We all want the best for our pets. Keeping them healthy through regular veterinary visits is an integral part of helping our dogs live their best lives!
- Just like us humans, dogs need regular check-ups!
- How often a dog should go to the vet is based on age and health factors.
- There are different types of veterinary visits.
- Pet insurance can help offset the cost of veterinary care.
How Often Should I Take My Dog To The Vet?
Healthy adult dogs should see a veterinarian at least once a year. Their annual check-up will most likely consist of a physical exam, blood work, parasite screening, and updating any vaccines or parasite preventives that are due.
Unfortunately, dogs can’t tell us how they are feeling so check-ups are essential for their well-being. Routine veterinary visits are the best way to keep your happy healthy pup well–happy and healthy!
If you have a puppy, senior dog, pregnant dog, or a dog with any health conditions such as a heart murmur or diabetes, veterinary visits will increase. Your veterinarian will evaluate your dog’s needs based on their age or ailment and advise on a check-up schedule.
The first year of your puppy’s life will have many vet visits. This is to ensure your puppy remains healthy, parasite-free, meets all proper milestones, and completes their full series of vaccinations.
Puppy vaccine schedules may vary based on the individual puppy’s age and health as well as environmental and location factors. Your veterinarian will take all of these things into account when setting up your puppy’s vaccine schedule.
Senior Dog Visits
Most dogs over age 7 are considered seniors. Just like us humans–as dogs age, they become more susceptible to developing health conditions. Regular screenings will help catch issues early when they are more manageable. Age-related health conditions for dogs can include arthritis, vision loss, diabetes, cancer, and diseases of the liver, kidneys, and urinary tract.
The American Veterinary Medical Association recommends twice-a-year check-ups for senior dogs. Senior check-ups will usually include more detailed screening including blood work and urinalysis.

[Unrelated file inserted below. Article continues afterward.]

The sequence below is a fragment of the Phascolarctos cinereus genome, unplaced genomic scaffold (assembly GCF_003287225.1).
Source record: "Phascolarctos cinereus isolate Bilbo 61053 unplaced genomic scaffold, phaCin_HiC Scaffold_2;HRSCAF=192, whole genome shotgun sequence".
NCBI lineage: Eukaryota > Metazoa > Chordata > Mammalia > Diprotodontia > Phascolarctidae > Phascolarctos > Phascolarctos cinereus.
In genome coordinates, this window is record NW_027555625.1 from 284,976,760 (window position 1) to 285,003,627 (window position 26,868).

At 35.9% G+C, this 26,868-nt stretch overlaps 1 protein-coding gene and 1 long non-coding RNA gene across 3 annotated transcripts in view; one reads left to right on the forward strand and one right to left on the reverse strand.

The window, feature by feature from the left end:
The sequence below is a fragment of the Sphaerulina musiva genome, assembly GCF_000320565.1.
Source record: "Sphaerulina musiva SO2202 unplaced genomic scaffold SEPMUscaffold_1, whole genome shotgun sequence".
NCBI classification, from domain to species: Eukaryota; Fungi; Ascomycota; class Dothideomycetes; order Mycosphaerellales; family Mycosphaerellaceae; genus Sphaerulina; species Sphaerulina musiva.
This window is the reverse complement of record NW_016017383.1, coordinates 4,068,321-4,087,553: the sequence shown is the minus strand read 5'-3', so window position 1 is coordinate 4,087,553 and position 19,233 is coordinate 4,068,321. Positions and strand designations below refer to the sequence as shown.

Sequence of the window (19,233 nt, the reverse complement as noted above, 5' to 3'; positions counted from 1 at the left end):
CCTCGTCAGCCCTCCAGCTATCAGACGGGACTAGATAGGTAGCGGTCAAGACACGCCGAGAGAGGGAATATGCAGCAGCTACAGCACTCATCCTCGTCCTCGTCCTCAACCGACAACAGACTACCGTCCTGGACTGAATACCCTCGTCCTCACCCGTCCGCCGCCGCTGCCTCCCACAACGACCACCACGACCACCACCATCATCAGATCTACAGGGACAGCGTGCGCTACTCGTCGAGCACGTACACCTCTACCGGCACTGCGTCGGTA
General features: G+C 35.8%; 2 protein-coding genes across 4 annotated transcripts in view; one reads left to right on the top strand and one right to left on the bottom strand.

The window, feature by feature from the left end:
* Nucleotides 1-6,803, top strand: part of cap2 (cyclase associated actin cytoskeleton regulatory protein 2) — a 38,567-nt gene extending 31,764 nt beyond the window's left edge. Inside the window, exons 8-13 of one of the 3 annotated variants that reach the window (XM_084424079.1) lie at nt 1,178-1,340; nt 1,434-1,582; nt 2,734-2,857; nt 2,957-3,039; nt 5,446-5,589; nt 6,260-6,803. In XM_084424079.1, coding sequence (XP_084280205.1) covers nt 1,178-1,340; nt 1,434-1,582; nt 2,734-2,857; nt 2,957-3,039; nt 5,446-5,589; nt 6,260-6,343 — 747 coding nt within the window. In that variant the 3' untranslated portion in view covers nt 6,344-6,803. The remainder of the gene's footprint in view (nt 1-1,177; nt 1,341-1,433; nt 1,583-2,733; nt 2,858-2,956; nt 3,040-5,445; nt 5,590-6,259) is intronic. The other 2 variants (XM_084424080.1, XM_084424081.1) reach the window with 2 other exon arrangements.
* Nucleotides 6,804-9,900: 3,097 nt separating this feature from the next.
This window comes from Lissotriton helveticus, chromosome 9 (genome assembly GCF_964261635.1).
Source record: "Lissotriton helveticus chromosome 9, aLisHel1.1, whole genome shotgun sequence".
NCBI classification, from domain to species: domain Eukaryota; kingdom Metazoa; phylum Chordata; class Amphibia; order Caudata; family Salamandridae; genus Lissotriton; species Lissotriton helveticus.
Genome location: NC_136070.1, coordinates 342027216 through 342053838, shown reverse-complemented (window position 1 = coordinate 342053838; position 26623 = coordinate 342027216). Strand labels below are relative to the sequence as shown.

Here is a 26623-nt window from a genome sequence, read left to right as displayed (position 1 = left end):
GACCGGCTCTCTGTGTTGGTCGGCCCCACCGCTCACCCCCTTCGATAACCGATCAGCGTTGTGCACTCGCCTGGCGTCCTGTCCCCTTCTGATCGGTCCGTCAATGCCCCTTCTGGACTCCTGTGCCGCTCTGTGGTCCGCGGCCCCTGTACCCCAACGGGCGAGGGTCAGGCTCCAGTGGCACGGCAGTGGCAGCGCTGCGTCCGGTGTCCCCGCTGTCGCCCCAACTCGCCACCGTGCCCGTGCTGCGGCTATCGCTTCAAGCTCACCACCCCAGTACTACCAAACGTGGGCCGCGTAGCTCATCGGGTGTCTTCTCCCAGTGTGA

Any dog experiencing an emergency, sudden illness, or injury should see a vet right away!
Planning ahead by identifying the closest emergency veterinary hospital to your home can help save precious time in an emergency situation.
Common Veterinary Emergencies:
- Trouble Breathing or Choking
- Pale Gums
- Lethargy, Collapse, or Sudden Loss of Mobility
- Allergic Reactions
- Cuts, Bites, or Open Wounds
- Suspected GDV or Bloat
- Exessive Vomiting/Diarrhea or Vomiting/Diarrhea with Blood
- Broken Bones
- Eye Trauma
- Burns and/or Smoke Inhalation
- Toxic Exposure or Ingestion
- Pain & Swelling
- Trouble Urinating
What Happens At A Veterinary Visit?
During a check-up, the veterinary team will review your dog’s history and ask questions about their behavior, lifestyle, energy level, appetite, and other things to help assess their overall health. They will also discuss vaccines, nutritional needs, and parasite preventatives.
A veterinary physical examination will check your dog’s entire body from nose to tail. A blood, urine, or fecal test may be recommended to help screen for medical issues or parasites.
What Is Checked During A Veterinary Physical Examination?
|Vital Signs||Observation of mentation (mental activity), weight, temperature, pulse, heart rate, respiratory rate (breathing)), and capillary refill time|
|Heart & Lungs||Listening with a stethoscope to check for any abnormalities such as arrhythmias, heart murmurs, or breathing issues|
|Abdomen||Examined to check for any enlarged organs or masses|
|Body||Observing weight, musculoskeletal system, gait, and checking for any pain, lameness or swelling of lymph nodes|
|Eyes & Ears||Checked for signs of vision or hearing loss, trauma, or infection|
|Nose & Throat||Evaluated for any nasal discharge, inflammation, or other abnormalities|
|Mouth||Examination of mouth, teeth, and gums to check for any dental issues, growths, or lesions inside the mouth|